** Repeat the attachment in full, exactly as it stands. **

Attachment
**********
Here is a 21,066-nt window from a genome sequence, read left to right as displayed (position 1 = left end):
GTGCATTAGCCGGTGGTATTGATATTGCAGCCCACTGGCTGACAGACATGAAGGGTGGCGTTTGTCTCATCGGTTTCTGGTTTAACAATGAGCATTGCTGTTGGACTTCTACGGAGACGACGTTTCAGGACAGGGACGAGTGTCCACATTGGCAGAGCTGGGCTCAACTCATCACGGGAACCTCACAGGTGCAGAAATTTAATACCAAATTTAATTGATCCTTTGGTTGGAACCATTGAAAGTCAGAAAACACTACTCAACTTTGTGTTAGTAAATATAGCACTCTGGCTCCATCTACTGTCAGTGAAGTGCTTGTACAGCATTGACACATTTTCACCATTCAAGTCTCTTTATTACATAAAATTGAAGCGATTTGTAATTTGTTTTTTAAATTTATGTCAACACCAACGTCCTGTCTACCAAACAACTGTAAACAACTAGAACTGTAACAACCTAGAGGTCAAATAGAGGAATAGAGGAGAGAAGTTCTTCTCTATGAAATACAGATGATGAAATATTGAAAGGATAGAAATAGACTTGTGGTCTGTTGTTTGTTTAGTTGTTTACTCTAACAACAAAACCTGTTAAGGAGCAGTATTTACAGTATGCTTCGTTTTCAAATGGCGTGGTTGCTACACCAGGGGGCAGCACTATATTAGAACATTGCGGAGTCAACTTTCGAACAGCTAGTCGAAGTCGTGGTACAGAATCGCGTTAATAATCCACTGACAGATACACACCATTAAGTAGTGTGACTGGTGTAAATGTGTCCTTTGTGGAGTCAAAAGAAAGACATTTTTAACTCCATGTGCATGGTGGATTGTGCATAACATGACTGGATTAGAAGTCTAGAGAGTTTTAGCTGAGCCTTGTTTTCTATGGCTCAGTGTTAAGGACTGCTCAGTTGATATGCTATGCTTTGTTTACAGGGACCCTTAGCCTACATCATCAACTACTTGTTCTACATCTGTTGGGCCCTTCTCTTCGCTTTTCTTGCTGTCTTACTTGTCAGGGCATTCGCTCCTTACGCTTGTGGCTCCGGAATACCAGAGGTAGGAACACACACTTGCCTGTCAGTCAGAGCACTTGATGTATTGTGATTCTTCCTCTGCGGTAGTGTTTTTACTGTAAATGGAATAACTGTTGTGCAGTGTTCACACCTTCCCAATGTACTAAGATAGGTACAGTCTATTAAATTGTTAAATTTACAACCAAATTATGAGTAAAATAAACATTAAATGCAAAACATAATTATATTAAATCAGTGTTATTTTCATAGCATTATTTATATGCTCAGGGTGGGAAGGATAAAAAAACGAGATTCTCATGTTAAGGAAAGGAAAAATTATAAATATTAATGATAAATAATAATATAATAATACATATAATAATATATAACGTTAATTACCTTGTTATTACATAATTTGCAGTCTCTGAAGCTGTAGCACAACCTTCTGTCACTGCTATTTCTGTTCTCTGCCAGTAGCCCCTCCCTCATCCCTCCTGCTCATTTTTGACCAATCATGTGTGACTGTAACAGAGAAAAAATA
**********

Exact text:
Here is a 21,066-nt window from a genome sequence, read left to right as displayed (position 1 = left end):
GTGCATTAGCCGGTGGTATTGATATTGCAGCCCACTGGCTGACAGACATGAAGGGTGGCGTTTGTCTCATCGGTTTCTGGTTTAACAATGAGCATTGCTGTTGGACTTCTACGGAGACGACGTTTCAGGACAGGGACGAGTGTCCACATTGGCAGAGCTGGGCTCAACTCATCACGGGAACCTCACAGGTGCAGAAATTTAATACCAAATTTAATTGATCCTTTGGTTGGAACCATTGAAAGTCAGAAAACACTACTCAACTTTGTGTTAGTAAATATAGCACTCTGGCTCCATCTACTGTCAGTGAAGTGCTTGTACAGCATTGACACATTTTCACCATTCAAGTCTCTTTATTACATAAAATTGAAGCGATTTGTAATTTGTTTTTTAAATTTATGTCAACACCAACGTCCTGTCTACCAAACAACTGTAAACAACTAGAACTGTAACAACCTAGAGGTCAAATAGAGGAATAGAGGAGAGAAGTTCTTCTCTATGAAATACAGATGATGAAATATTGAAAGGATAGAAATAGACTTGTGGTCTGTTGTTTGTTTAGTTGTTTACTCTAACAACAAAACCTGTTAAGGAGCAGTATTTACAGTATGCTTCGTTTTCAAATGGCGTGGTTGCTACACCAGGGGGCAGCACTATATTAGAACATTGCGGAGTCAACTTTCGAACAGCTAGTCGAAGTCGTGGTACAGAATCGCGTTAATAATCCACTGACAGATACACACCATTAAGTAGTGTGACTGGTGTAAATGTGTCCTTTGTGGAGTCAAAAGAAAGACATTTTTAACTCCATGTGCATGGTGGATTGTGCATAACATGACTGGATTAGAAGTCTAGAGAGTTTTAGCTGAGCCTTGTTTTCTATGGCTCAGTGTTAAGGACTGCTCAGTTGATATGCTATGCTTTGTTTACAGGGACCCTTAGCCTACATCATCAACTACTTGTTCTACATCTGTTGGGCCCTTCTCTTCGCTTTTCTTGCTGTCTTACTTGTCAGGGCATTCGCTCCTTACGCTTGTGGCTCCGGAATACCAGAGGTAGGAACACACACTTGCCTGTCAGTCAGAGCACTTGATGTATTGTGATTCTTCCTCTGCGGTAGTGTTTTTACTGTAAATGGAATAACTGTTGTGCAGTGTTCACACCTTCCCAATGTACTAAGATAGGTACAGTCTATTAAATTGTTAAATTTACAACCAAATTATGAGTAAAATAAACATTAAATGCAAAACATAATTATATTAAATCAGTGTTATTTTCATAGCATTATTTATATGCTCAGGGTGGGAAGGATAAAAAAACGAGATTCTCATGTTAAGGAAAGGAAAAATTATAAATATTAATGATAAATAATAATATAATAATACATATAATAATATATAACGTTAATTACCTTGTTATTACATAATTTGCAGTCTCTGAAGCTGTAGCACAACCTTCTGTCACTGCTATTTCTGTTCTCTGCCAGTAGCCCCTCCCTCATCCCTCCTGCTCATTTTTGACCAATCATGTGTGACTGTAACAGAGAAAAAATA